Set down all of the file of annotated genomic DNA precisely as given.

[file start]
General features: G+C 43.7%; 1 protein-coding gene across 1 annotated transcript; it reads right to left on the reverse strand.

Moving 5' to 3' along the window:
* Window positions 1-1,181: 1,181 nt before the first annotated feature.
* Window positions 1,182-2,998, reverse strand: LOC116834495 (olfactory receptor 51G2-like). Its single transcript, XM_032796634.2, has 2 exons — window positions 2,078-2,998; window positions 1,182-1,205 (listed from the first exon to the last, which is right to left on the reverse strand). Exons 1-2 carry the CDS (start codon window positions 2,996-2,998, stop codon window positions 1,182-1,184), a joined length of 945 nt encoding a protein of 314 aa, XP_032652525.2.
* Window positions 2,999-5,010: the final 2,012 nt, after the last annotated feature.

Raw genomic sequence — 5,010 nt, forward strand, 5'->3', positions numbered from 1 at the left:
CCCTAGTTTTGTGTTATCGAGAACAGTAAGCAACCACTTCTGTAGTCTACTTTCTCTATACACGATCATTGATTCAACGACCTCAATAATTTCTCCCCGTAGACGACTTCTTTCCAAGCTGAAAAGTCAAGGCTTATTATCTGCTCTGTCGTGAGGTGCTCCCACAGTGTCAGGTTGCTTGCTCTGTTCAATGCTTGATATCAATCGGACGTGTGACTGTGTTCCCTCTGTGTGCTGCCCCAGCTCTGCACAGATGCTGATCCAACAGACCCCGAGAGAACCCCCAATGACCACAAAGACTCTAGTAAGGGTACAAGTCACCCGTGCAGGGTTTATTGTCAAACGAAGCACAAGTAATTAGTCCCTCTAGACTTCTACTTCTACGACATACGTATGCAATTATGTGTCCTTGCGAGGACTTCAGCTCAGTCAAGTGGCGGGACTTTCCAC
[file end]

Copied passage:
General features: G+C 43.7%; 1 protein-coding gene across 1 annotated transcript; it reads right to left on the reverse strand.

Moving 5' to 3' along the window:
* Window positions 1-1,181: 1,181 nt before the first annotated feature.
* Window positions 1,182-2,998, reverse strand: LOC116834495 (olfactory receptor 51G2-like). Its single transcript, XM_032796634.2, has 2 exons — window positions 2,078-2,998; window positions 1,182-1,205 (listed from the first exon to the last, which is right to left on the reverse strand). Exons 1-2 carry the CDS (start codon window positions 2,996-2,998, stop codon window positions 1,182-1,184), a joined length of 945 nt encoding a protein of 314 aa, XP_032652525.2.
* Window positions 2,999-5,010: the final 2,012 nt, after the last annotated feature.

Raw genomic sequence — 5,010 nt, forward strand, 5'->3', positions numbered from 1 at the left:
CCCTAGTTTTGTGTTATCGAGAACAGTAAGCAACCACTTCTGTAGTCTACTTTCTCTATACACGATCATTGATTCAACGACCTCAATAATTTCTCCCCGTAGACGACTTCTTTCCAAGCTGAAAAGTCAAGGCTTATTATCTGCTCTGTCGTGAGGTGCTCCCACAGTGTCAGGTTGCTTGCTCTGTTCAATGCTTGATATCAATCGGACGTGTGACTGTGTTCCCTCTGTGTGCTGCCCCAGCTCTGCACAGATGCTGATCCAACAGACCCCGAGAGAACCCCCAATGACCACAAAGACTCTAGTAAGGGTACAAGTCACCCGTGCAGGGTTTATTGTCAAACGAAGCACAAGTAATTAGTCCCTCTAGACTTCTACTTCTACGACATACGTATGCAATTATGTGTCCTTGCGAGGACTTCAGCTCAGTCAAGTGGCGGGACTTTCCAC